Violinist Heinrich Wilhelm Ernst, a friend of Mendelssohn, was one of the great virtuosi of his age, standing alongside Paganini, Vieuxtemps and Wieniawski. Like them, he left behind a series of compositions that showcase the violin’s potential. Two works stand out among the few of his pieces that are still performed today, both of them brilliant and technically-challenging works for solo violin: his arrangement of Schubert’s “Erlkönig’, published in 1854; and the last of his Six Polyphonic Studies of 1864, whose theme is from the extremely popular Irish folksong of the time “The last rose of summer”. Henle is issuing an Urtext edition of these two pearls of solo violin literature for the first time, overseen by violinist Ingolf Turban.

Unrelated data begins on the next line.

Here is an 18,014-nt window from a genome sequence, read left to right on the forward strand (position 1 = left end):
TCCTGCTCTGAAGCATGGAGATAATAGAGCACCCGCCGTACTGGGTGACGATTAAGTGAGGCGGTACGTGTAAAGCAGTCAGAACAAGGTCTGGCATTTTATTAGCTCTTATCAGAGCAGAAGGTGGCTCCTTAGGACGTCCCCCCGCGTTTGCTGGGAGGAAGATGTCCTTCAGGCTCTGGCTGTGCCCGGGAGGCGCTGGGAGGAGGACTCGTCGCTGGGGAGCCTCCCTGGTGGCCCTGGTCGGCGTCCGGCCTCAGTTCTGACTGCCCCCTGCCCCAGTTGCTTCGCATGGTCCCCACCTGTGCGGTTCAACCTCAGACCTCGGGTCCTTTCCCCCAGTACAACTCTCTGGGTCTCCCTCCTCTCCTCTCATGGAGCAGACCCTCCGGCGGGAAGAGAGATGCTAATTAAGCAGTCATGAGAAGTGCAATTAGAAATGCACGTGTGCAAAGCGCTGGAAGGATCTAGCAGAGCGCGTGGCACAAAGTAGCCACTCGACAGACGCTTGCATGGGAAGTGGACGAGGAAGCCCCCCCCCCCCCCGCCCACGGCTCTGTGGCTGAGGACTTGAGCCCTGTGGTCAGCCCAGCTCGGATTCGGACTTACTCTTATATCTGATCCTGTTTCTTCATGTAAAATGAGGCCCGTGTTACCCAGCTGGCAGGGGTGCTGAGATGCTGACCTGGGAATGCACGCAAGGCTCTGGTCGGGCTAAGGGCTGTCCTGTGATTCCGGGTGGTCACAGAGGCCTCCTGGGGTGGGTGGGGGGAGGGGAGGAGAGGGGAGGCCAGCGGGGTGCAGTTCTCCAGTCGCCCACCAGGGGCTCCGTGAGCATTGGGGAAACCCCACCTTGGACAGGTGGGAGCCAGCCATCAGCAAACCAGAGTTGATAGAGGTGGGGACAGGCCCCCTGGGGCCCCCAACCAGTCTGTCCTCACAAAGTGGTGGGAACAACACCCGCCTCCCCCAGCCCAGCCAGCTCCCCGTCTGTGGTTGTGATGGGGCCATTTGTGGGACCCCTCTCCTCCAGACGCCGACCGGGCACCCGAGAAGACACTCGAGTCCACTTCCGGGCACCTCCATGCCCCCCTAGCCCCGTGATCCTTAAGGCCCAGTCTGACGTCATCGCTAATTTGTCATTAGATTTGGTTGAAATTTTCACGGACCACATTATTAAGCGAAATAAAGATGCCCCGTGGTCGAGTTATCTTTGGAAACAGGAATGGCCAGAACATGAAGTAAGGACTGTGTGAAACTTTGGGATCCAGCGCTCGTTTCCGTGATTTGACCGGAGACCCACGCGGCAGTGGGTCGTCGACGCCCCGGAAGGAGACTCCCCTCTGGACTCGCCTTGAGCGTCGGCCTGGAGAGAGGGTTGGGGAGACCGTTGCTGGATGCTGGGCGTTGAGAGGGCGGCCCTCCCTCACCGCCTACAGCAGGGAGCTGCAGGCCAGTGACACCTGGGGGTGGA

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Heinrich Wilhelm Ernst (1814 – 65) was one of the most important violinists of the 19th century. His talent for the violin was evident from very early on, and at the age of just eleven he entered the Vienna Conservatory where he was taught by Joseph Böhm. In March 1828 he heard Niccolò Paganini for the first time, who became his revered role model; but later on he … more